7. The first replied, “Nonsense. And moreover if there is life, then why has no one has ever come back from there? Delivery is the end of life, and in the after-delivery there is nothing but darkness and silence and oblivion. It takes us nowhere.”
  8. “No,” said the second, “Surely we will meet our mother and she will take care of us.”
  9. The first replied “Mother? You actually believe in a mother? That’s laughable. If a mother exists then where is she now?”
  10. The second said, “She is all around us. We are surrounded by her. We are from her and it is in her that we now live. Without her this world we are in now would not exist.”
  11. Said the first, “Well I don’t see her, so it is only logical that she doesn’t exist.”
  12. To which the second replied, “Sometimes, when I am in silence and I focus and really listen, I can perceive her presence, and hear her loving voice, calling down from above.”

Not a bad analogy in parable form (remember, no analogy is perfect)! Here are a few thoughts on how to apply it more specifically to our situation.

In sentence #2 the believing infant says, It seems we are obviously here to prepare ourselves for what we will be later and that we have capacities that are meant for something greater than here. This translates to the fact that, as Scripture says, God has put the timeless in our heart (Eccles 3:10). In other words, we can universally imagine concepts outside of the physical word and our experience, such as the timeless, and the concept of perfection is an indication that we are called to know, see, experience, and “walk” in these one day. The infants in the womb have eyes that are made for the light, but they cannot see while in the womb. But their eyes point to the purpose for which eyes are made. Their legs are made to walk, and thought they cannot walk now, their legs point to the reality for which they are made. That our desire is infinite points to the fact that there is some One who exists to fill that desire. This logic of a capacity pointing to a fulfilment of its object is taken up in sentences #4 and #6 as well.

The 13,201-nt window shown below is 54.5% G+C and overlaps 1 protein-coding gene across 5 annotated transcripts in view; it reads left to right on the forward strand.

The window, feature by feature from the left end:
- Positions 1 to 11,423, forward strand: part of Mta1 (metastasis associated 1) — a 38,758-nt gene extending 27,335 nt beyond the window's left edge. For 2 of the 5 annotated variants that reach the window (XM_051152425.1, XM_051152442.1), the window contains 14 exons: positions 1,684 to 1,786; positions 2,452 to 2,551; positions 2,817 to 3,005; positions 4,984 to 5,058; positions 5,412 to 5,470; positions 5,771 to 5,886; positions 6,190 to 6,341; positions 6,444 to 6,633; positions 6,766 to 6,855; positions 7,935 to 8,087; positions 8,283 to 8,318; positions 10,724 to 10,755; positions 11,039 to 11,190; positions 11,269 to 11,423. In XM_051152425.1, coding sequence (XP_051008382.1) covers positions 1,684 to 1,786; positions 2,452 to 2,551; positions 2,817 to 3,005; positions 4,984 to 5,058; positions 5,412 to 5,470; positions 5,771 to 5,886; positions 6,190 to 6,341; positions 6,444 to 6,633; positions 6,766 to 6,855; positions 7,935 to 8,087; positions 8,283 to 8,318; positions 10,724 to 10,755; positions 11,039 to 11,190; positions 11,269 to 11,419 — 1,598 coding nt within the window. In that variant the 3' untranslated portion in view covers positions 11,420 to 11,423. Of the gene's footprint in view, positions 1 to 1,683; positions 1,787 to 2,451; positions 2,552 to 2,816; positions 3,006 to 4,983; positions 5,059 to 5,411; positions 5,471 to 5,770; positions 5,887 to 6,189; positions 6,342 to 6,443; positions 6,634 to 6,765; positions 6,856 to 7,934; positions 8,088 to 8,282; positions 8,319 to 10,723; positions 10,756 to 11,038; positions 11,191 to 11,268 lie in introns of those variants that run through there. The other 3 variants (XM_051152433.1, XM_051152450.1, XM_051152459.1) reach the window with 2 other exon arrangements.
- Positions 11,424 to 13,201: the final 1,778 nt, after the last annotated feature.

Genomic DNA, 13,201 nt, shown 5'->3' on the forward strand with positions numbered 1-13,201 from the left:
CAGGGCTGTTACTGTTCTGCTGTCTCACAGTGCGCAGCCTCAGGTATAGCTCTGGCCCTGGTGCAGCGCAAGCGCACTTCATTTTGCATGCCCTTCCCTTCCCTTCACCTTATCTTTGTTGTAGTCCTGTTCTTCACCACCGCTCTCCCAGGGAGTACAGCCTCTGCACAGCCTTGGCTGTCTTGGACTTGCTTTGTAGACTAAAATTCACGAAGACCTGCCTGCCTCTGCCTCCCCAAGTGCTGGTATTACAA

Sentence #5 addresses the “wishful thinking” charge. The fact is that so-called “wishful thinking” imposes demands that move beyond merely trying to please myself with wishful thoughts. Thus, if I have legs and can one day walk, I must develop that skill and then take the risk of walking. If I can see, then I must accept the responsibility of one who sees and make changes in my life based upon it. Thus the Christian vision of eternal life and a higher call are not just wishful thoughts; they are demanding thoughts. They impose on us a requirement to prepare for and strive for higher things.

Sentences #9 and #11 take up the argument that if I can’t see something with my physical eyes or weigh it on a scale then it doesn’t exist. But of course many things exist that cannot be seen. I cannot see my thoughts per se. Neither can I see justice with my eyes. I can see their effects, but I cannot see them. It is like this with God. His effects are everywhere evident in what He has made, as is the intelligence and reason with which He made them. That things work predictably and in an orderly way is the basis of the scientific method. Some intelligence ordered all this with logic and suffused it with an intelligence that is intelligible. So I do not see God, but I see His effects, just as I do not see my intelligence or thoughts but do see their effects.

Sentence #10 reminds us of the fundamental question that most materialists and atheists refuse to answer: Why is there anything at all? We argue that things exist as coming from the One who is Existence Itself. But how does an atheist argue the effect of existence? Whence its cause?

Sentence #12 reminds every believer that he must be able to render an account for the hope that is in us (1 Peter 3:15). Indeed, I will testify that when I still my soul, I do hear God’s heartbeat. I see Him in what He has made. And when I pray, I am heard. He is changing my life and I cannot account for the new man I am except that God lives and is changing me, molding and fashioning me into the man He has made me to be. I have tested His word and found it to be true. He lives and so I live!

How say you?